Each time technology gets smarter, the people who operate it gain a little freedom.
In Durham County, North Carolina, smarter technology comes in the form of a next-generation data center powered by software-defined networking (SDN). On Tuesday, vendor Cisco is announcing the launch of the data center, which the county says will facilitate easier management through automation, improve security and more time to work on new projects.
An 80/20 split between time spent on network maintenance and time spent on innovation, respectively, will be swapped thanks to this new equipment, county officials say, while the inclusion of a “DevOps” environment will allow for the rapid test and release of new apps and services for the public.
“Our current data center was in dire need of a life cycle replacement/refresh,” said Joel Bonestell, county network services manager. “And so there were a couple designs floating around when I initially came back [to the department about 18 months ago]. And it was more sticking to the traditional data center model. I start looking at it and scratched my head and was like, ‘Is this really the direction we need to go with?'”
Bonestell hired Seth Price, senior network engineer and architect, last summer and together they took a critical look at the traditional networking model that so many have relied on the past several decades and whether SDN might be the escape they had always wanted.
SDN could do for data centers what object-oriented programming and what-you-see-is-what-you-get interfaces did for software development. Software programming began with the manual calibration of vacuum tubes that communicated at the machine level, but advancements in computer science made it possible for anyone who can work a computer to now build a website with no knowledge of what’s happening underneath. Computers have always been designed with the goal in mind that a user can simply issue plain-language instructions that the computer correctly interprets and executes. SDN takes networking one step closer to that future, Price said.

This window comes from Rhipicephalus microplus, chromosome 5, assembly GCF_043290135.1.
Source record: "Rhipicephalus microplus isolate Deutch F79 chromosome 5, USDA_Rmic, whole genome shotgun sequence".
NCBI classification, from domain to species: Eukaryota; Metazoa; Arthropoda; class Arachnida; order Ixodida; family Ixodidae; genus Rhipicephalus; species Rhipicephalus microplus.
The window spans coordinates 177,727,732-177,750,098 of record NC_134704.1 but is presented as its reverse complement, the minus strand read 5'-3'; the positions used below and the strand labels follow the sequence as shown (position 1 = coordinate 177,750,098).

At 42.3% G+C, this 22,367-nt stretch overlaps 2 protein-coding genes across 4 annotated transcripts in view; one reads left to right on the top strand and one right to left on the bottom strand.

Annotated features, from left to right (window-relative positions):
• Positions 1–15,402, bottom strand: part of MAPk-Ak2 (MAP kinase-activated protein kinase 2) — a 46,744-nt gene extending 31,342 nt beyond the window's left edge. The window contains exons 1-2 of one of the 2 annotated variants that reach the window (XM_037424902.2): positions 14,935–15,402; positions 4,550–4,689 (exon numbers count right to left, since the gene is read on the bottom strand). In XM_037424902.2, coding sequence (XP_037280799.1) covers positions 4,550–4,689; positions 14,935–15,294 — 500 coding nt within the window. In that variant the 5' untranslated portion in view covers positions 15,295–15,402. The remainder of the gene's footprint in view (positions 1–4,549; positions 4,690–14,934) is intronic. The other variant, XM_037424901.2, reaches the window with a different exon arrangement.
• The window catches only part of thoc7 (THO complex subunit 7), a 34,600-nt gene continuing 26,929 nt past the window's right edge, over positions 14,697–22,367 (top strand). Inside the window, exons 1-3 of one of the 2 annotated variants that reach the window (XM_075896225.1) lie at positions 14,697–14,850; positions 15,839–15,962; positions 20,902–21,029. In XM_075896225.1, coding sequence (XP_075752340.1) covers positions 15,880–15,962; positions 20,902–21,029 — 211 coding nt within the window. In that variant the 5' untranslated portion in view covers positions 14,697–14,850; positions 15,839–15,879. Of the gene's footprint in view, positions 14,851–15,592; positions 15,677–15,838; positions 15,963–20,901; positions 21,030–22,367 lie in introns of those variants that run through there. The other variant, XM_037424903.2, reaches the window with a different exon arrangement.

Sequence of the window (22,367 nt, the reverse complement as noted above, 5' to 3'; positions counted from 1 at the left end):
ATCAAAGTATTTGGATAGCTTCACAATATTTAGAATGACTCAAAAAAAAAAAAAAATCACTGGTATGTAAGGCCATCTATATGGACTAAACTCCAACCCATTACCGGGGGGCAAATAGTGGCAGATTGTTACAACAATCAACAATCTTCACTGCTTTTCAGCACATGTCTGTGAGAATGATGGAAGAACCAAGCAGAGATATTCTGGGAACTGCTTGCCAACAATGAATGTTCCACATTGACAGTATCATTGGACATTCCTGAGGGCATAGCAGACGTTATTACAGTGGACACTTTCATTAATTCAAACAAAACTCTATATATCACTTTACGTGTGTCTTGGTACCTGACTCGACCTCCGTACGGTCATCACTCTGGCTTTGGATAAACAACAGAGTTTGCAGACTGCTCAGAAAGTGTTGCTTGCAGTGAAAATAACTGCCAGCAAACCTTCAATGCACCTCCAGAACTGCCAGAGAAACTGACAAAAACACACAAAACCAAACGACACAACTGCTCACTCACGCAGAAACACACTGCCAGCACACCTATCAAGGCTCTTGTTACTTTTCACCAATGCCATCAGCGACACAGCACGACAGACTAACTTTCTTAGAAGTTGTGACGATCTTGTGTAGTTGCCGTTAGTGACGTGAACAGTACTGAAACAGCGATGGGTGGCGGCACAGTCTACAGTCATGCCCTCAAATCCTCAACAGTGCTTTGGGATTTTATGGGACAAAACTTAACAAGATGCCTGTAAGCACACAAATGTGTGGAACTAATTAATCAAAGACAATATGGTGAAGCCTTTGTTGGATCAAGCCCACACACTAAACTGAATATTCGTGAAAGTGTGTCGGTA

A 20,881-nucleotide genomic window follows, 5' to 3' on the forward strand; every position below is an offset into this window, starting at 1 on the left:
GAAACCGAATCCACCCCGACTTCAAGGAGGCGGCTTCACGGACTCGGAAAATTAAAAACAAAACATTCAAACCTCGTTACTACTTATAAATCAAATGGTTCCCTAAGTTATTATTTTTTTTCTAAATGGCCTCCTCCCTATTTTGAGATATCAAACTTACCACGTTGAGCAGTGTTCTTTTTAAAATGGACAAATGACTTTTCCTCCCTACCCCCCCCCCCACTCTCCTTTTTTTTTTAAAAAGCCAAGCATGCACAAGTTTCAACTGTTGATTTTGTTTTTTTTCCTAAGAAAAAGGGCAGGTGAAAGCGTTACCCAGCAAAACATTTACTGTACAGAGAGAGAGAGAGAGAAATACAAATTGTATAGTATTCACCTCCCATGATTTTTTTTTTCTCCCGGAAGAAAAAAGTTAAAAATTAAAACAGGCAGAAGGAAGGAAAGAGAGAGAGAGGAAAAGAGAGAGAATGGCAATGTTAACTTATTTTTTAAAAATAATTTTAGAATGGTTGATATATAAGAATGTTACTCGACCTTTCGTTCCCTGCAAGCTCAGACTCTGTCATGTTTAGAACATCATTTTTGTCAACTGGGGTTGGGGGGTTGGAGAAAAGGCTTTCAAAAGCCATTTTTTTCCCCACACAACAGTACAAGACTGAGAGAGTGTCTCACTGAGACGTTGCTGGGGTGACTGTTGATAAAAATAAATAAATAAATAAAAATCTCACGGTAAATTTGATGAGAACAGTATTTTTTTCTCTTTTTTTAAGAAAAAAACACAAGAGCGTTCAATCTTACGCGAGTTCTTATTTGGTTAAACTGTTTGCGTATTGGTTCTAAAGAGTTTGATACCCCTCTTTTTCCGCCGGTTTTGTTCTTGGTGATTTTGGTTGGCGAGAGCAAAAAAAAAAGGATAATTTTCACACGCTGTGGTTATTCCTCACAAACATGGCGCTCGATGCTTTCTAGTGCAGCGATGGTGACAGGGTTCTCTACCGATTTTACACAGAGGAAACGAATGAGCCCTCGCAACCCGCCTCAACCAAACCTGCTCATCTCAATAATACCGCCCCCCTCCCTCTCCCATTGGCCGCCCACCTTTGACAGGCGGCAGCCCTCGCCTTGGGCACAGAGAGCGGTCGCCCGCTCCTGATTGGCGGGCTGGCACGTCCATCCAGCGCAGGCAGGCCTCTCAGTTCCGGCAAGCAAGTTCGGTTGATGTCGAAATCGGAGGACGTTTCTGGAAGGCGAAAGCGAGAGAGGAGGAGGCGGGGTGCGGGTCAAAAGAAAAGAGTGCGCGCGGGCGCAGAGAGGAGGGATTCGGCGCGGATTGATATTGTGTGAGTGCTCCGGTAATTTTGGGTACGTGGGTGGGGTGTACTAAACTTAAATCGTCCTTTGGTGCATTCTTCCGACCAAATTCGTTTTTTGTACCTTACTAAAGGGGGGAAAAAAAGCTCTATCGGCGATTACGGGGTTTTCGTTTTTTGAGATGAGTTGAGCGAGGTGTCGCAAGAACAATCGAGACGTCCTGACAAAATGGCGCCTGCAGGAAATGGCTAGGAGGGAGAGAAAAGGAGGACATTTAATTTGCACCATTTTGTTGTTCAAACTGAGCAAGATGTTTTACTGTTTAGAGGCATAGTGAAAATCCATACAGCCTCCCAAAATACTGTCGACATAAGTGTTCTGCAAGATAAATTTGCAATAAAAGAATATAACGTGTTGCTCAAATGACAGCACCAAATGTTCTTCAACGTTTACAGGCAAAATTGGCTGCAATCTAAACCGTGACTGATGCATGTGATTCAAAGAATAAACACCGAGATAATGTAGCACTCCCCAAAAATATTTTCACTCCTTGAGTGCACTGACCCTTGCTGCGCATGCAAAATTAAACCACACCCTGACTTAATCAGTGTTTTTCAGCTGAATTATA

“I’ve been in the field roughly 24, 25 years, and the way that I manage a network has not changed for the most part,” Price said. “To get our data center to communicate correctly, we have to configure each individual component to the requirements necessary not only to that component, and the security within that component, but we have to manually tell it how to communicate with the other pieces of equipment it needs to communicate with. It’s a very complex operation, but this is the way we’ve been doing things for 25, 30 years.”
Because things have remained relatively unchanged for so long, network engineers have grown accustomed to managing networks in this fashion, but SDN could soon change what skills public-sector technologists hire for and how time is spent in their daily schedules.